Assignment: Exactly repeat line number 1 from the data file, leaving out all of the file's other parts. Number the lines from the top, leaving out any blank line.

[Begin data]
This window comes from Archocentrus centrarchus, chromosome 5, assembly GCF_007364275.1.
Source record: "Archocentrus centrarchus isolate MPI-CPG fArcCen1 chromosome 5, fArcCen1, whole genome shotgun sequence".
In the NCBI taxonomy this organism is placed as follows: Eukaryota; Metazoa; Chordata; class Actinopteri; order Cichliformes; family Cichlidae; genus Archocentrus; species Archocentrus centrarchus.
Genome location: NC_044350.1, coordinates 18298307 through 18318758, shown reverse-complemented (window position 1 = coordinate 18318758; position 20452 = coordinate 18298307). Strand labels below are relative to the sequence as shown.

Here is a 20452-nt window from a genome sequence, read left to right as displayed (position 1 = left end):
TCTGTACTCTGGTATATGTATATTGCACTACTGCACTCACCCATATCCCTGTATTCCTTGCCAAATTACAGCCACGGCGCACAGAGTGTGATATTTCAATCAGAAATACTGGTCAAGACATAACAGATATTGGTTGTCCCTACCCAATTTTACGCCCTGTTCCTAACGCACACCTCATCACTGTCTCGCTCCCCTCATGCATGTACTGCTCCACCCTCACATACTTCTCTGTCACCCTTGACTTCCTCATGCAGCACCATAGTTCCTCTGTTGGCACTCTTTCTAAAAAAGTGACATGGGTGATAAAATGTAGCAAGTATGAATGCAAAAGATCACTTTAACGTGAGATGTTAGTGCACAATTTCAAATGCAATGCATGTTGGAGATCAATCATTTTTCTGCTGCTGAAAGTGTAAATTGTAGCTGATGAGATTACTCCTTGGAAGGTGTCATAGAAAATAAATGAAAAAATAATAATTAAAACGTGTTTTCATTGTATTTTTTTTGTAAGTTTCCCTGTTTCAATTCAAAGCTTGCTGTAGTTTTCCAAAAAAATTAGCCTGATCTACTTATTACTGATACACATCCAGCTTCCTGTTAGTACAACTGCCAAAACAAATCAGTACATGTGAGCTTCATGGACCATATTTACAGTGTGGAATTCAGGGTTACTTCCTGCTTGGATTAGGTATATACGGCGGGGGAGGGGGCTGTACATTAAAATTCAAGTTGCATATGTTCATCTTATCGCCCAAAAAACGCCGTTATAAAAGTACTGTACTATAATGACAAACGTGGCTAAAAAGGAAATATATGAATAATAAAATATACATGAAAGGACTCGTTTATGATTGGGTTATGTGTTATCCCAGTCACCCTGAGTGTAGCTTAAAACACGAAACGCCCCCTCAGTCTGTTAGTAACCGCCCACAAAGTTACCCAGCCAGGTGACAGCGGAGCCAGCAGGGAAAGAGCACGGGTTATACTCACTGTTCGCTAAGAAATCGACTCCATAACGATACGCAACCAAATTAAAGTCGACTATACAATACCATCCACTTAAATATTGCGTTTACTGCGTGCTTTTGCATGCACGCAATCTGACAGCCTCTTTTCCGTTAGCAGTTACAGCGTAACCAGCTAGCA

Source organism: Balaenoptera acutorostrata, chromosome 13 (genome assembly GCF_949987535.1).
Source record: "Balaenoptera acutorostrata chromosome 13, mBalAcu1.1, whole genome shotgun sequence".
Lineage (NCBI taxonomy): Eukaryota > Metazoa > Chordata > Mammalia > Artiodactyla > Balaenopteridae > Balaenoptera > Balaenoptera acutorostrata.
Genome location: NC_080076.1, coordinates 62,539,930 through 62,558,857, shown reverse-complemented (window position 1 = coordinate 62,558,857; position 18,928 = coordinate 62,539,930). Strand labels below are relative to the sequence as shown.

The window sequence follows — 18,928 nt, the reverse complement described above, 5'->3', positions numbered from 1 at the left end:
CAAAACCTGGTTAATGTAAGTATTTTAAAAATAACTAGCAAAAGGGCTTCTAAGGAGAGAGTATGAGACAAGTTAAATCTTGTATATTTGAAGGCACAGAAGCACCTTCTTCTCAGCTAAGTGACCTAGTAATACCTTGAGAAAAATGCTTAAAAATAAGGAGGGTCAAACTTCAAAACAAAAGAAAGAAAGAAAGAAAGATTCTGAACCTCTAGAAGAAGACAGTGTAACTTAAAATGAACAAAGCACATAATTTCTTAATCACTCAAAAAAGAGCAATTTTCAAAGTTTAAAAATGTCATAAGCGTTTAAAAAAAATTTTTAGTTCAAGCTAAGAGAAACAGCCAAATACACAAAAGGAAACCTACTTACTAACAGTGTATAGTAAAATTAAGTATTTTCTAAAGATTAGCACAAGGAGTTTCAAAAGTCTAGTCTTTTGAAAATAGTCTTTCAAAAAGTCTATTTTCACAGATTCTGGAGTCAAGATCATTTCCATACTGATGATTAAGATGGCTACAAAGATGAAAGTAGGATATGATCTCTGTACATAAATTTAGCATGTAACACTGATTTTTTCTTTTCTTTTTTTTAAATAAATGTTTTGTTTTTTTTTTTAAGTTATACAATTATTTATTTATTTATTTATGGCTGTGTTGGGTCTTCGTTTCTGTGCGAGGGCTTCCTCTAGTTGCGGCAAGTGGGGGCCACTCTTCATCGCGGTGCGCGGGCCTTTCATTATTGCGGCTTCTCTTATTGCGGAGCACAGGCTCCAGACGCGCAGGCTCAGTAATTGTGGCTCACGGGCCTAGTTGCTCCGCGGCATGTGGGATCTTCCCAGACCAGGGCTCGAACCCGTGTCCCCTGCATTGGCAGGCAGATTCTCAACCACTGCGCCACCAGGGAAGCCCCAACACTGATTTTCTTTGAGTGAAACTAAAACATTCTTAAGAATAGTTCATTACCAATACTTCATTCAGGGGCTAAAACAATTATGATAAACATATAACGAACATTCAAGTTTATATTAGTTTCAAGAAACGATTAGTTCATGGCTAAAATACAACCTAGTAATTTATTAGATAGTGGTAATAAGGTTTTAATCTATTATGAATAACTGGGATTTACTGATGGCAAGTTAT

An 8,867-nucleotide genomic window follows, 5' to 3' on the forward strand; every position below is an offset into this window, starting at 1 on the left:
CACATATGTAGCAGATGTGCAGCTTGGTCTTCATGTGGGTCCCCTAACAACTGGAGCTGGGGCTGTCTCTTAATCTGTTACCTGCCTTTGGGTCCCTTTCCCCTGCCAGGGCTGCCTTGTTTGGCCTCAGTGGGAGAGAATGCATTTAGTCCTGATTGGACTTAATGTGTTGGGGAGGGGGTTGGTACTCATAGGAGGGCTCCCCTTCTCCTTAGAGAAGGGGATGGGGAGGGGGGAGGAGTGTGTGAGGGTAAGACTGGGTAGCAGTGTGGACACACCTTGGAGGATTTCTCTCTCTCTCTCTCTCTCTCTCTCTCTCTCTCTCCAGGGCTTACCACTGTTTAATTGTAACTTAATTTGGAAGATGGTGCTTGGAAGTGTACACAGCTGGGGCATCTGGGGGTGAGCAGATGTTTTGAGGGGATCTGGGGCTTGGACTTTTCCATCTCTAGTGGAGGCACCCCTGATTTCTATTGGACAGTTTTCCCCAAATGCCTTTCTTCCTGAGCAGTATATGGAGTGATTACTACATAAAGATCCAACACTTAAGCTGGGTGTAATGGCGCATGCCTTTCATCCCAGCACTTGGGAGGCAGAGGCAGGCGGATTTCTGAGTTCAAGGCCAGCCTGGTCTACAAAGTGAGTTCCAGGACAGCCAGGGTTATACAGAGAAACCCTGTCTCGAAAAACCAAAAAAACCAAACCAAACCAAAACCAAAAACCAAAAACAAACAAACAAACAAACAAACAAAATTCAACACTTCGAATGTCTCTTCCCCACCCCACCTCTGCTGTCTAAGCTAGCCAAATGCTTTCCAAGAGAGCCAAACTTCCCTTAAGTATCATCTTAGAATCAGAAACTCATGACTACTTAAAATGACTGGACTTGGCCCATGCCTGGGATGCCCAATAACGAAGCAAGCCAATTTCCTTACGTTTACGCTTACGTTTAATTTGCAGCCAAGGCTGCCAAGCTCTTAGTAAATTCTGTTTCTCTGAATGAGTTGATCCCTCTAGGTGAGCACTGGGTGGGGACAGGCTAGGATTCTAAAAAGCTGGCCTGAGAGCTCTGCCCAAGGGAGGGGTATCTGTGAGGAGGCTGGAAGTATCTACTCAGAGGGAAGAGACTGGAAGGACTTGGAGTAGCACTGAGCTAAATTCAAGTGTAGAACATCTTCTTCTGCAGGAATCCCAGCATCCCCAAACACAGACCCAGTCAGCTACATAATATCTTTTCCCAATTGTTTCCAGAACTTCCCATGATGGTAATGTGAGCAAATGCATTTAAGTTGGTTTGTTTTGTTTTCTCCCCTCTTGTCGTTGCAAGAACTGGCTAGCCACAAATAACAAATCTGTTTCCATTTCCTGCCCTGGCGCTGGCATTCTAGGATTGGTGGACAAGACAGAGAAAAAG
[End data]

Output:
This window comes from Archocentrus centrarchus, chromosome 5, assembly GCF_007364275.1.